Skip to Main Navigation
PRESS RELEASE August 31, 2017

Zambia: New World Bank Financing to Improve Quality Education for 1.2 Million Children

WASHINGTON, August 31, 2017 – The World Bank today approved an International Development Association (IDA)* credit of $60 million to improve Zambia’s general education system, with a focus on teaching and learning quality in mathematics and science.

The Zambia Education Enhancement Project (ZEEP) will provide teacher training, textbooks, and learning materials in targeted primary and secondary schools, while also increasing equitable access to secondary education, especially in rural areas.

We are delighted to support Zambia’s efforts to reduce poverty and promote inclusive growth by ensuring children are in school and learning. All Zambian children deserve a quality education that equips them with the knowledge and skills they need to lead healthy, productive and fulfilling lives,” said Ina-Marlene Ruthenberg, World Bank Country Manager for Zambia.

An estimated 1.2 million primary and secondary school students are expected to benefit from the project, which will include support to adolescent girls in rural areas to access and complete their secondary education. An additional 4,700 teachers and administrators will benefit from training and facility expansion. The program also includes a capacity building component to strengthen the Ministry of General Education’s planning, management, and monitoring and evaluation capability.

In Zambia, education enrollment over the past decade has increased across all levels of education. In 2015, 20 percent of government expenditures went to the country’s education sector. Despite progress, however, learning outcomes remain low, there is a shortage of textbooks, and nearly a quarter of children from the lowest income families are out of school. There is also an acute lack of secondary schools: Currently, the country’s secondary schools can accommodate just 30 percent of the students in grades 1-5.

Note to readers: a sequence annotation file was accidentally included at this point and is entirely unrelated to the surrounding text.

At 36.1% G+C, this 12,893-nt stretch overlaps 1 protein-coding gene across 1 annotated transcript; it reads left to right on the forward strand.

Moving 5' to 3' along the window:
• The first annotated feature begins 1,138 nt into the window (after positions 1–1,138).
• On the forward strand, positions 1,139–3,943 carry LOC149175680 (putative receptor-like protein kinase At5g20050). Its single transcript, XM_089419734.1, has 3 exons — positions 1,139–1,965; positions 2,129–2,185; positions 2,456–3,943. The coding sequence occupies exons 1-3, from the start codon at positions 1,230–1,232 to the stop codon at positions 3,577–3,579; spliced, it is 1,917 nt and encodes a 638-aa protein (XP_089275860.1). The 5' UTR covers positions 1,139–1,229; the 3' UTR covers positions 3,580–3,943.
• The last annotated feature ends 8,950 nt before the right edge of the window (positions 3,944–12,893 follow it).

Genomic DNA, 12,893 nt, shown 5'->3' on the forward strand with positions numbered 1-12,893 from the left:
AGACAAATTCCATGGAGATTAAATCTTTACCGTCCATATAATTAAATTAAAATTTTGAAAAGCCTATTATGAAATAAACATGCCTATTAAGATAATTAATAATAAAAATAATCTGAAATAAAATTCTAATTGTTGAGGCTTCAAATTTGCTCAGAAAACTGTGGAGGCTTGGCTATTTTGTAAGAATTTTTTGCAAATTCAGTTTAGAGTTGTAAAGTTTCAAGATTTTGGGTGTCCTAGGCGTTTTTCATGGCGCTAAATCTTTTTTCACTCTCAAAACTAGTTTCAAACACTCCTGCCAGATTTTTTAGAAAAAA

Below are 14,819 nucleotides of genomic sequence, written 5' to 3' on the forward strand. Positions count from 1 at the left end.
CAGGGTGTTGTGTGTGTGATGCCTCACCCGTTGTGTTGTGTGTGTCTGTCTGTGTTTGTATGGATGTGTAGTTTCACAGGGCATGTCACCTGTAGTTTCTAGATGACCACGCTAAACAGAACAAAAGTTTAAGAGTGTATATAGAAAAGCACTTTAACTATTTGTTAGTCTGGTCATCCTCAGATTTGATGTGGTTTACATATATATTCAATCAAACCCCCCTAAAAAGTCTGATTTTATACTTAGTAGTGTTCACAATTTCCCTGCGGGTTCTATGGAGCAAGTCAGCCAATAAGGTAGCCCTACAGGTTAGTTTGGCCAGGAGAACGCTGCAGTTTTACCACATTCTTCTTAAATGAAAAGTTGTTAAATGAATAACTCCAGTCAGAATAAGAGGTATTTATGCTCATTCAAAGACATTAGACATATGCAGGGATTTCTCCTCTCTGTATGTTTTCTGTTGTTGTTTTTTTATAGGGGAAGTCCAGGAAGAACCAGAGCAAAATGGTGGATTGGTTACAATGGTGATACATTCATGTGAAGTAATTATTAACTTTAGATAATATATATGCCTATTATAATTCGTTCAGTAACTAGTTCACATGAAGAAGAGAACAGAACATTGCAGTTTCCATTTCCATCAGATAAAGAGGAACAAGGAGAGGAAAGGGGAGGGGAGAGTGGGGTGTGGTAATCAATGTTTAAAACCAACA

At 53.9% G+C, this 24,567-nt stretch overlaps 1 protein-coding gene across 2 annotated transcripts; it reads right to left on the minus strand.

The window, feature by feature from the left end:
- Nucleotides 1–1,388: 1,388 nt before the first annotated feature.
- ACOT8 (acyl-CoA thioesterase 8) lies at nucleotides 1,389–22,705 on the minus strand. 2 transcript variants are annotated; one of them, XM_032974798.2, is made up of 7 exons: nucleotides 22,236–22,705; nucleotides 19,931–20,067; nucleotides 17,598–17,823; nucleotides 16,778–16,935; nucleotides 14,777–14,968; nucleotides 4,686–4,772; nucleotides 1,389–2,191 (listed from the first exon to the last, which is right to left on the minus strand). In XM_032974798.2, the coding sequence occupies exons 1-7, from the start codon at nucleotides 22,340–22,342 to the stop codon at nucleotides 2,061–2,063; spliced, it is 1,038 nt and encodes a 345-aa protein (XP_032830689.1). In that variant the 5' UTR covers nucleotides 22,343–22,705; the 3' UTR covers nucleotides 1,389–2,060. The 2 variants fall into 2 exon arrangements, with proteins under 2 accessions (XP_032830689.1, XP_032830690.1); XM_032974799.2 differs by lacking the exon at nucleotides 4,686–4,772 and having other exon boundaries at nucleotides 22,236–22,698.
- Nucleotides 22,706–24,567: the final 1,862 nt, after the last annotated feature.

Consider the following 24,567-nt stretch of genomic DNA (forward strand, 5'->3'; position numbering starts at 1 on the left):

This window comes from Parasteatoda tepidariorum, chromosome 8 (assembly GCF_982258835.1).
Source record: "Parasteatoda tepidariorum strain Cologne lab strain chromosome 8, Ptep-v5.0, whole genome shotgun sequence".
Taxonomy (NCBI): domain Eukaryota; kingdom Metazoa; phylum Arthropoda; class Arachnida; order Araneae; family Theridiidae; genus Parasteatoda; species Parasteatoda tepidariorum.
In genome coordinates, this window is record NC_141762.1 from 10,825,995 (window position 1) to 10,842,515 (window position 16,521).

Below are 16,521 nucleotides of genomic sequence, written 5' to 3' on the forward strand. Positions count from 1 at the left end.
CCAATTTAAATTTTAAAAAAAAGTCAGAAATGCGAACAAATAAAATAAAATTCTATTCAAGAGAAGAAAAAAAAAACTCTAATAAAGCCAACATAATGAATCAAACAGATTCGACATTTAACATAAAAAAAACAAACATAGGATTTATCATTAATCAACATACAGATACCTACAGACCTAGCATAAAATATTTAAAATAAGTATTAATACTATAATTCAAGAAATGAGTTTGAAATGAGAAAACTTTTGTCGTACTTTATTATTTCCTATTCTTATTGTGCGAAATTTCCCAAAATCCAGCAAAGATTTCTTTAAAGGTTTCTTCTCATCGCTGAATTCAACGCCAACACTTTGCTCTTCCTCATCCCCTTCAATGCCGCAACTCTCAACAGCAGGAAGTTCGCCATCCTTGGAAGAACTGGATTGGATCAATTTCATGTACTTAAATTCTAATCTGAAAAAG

ZEEP will tackle head on some of the main challenges faced by the country’s education sector. The project will strengthen teacher training by establishing feedback loops to identify areas where students show difficulties, while ensuring that teachers have the necessary content knowledge and pedagogical skills to address those gaps,” said Xiaonan Cao, World Bank Senior Education Specialist and project lead.


* The World Bank’s International Development Association (IDA), established in 1960, helps the world’s poorest countries by providing grants and low to zero-interest loans for projects and programs that boost economic growth, reduce poverty, and improve poor people’s lives. IDA is one of the largest sources of assistance for the world’s 77 poorest countries, 39 of which are in Africa. Resources from IDA bring positive change to the 1.3 billion people who live in IDA countries. Since 1960, IDA has supported development work in 112 countries. Annual commitments have averaged about $19 billion over the last three years, with about 50 percent going to Africa.



Carlyn Hambuba
+260 211 373 218
Patricia da Camara
+1 202 473 4019